DECEMBER 25 - DECEMBER 31
On the second to last day of the year, in Brooklyn Criminal Court, the vast majority of the defendants peopling the packed arraignment schedule were Black men. Of around 25 men and women taking their turns standing before the judge, only one or two were White. Case files on the attorneys' desk stacked on top of each other, sometimes more than one warrant per person. One Black man was accused by a Rite Aid of stealing bottles of Advil and Motrin; they were, his lawyer said, for his sick children. Even more galling, the charge the state was bringing against him was drug possession, not petit larceny. Another Black man, elderly and ill, was given a chair only when his attorney told the court in some detail about his ailments. A Black woman, by the account her attorney gave, was merely present at an assault committed by her boyfriend rather than, as the state contended, part of it; the bail requested on one of her warrants was in the thousands of dollars. These and the other cases that stick most strongly with me, and which present their own kind of damning pattern within an already racist system, are ones where White prosecutors and White judges levy heavy charges and heavy bail on Black defendants.
Court Watching sometimes lays bare the small moments of humanity that exist within the court system, but more often, it's their absence that I notice. I've been struck, in the wintertime, by the frequency of accused people having been arrested without a coat, or in short pajamas, or in flip-flops. Twice in the last two months, I have seen frail, ill, or elderly defendants unable to stand before the judge. And even without harsher circumstances like these, the court is not set up for the comfort or understanding of people accused of a crime, despite the fact that they are supposed to be innocent until proven guilty. The first thing I noticed about the Brooklyn Central Court building, for instance, is how imposing it seems, and how that imposition must be magnified if the reason you're there is because you've been accused of a crime. The limestone facade stands out on its corner of Schermerhorn, diagonally across from a very pricey hotel, and when you enter, there's a winding maze of crowd borders that shuffles you up to the metal detectors. The guards might direct you where to go, depending on the volume of people they're dealing with, or you might be left to find your courtroom yourself. You might have family and friends able to come to your arraignment, or you might not. Childcare, work, school, and all kinds of other obligations regularly make it hard for folks to trek to downtown Brooklyn even for the people they love the most.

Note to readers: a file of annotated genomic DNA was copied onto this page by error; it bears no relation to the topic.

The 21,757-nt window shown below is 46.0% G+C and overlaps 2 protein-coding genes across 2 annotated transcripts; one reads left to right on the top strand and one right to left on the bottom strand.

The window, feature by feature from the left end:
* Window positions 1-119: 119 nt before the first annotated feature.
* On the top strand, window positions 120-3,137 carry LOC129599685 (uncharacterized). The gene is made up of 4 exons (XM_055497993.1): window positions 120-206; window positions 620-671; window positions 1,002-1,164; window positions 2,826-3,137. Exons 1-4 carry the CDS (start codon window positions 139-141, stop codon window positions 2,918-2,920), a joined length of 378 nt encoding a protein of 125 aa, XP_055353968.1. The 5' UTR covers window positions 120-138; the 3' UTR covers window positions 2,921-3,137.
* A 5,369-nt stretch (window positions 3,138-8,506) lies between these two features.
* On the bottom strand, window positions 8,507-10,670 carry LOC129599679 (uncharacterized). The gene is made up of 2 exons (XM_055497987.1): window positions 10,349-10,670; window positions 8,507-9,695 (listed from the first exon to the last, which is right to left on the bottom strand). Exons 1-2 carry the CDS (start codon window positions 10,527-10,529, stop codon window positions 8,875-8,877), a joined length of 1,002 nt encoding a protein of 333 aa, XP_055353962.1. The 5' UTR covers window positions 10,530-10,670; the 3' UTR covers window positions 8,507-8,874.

When you enter the courtroom as a Court Watcher, it's almost as though you're watching a play from your seat in the audience. (And indeed, lawyers and other court personnel often refer to the pew-like rows of benches as exactly that: the audience.) It's a play in which everyone on "stage" (at the judge's bench, in the prosecution and defense respective warrens of desks, and among the court officers, clustering in various parts of the space) has the script, but the accused person and their family and friends (if they were able to get there) in the seats probably do not. They might not know exactly what's going on, and depending on which judge they're in front of, they might not get it satisfactorily explained. The performative aspect of the courtroom makes sense on some levels. Everyone sinks into the role they have to play. So too does the apparent detachment of regular staff that a lot of Court Watchers have noticed in previous reflections. The courtroom is a daily workplace for bridge officers, court officers, judges, and attorneys, and sometimes you have to detach a little to keep up a regular grind, but it's a daily workplace where other people's lives are irrevocably affected, every hour.
In my time Court Watching, I've gotten used to a lot of what's said, a lot of the legal terms and penal law numbers and other information that gets conveyed only verbally and usually very quickly and sometimes not over a microphone. I've gotten used to it enough to be able to understand most of it, but every time I'm there, I decipher something new, and often I'm struggling, in the echoey, drafty, chatter-filled space, to hear the words in the first place. As a group, Court Watchers share docket numbers and other data, very often purely because one or more of us can't hear it when the bridge officer announces it. How much harder would it be to understand it if my English was more limited, or my hearing in any way impaired, or my emotions high because I wasn't sure if my partner or child would be released that day or not, and if they were, if we could make their bail?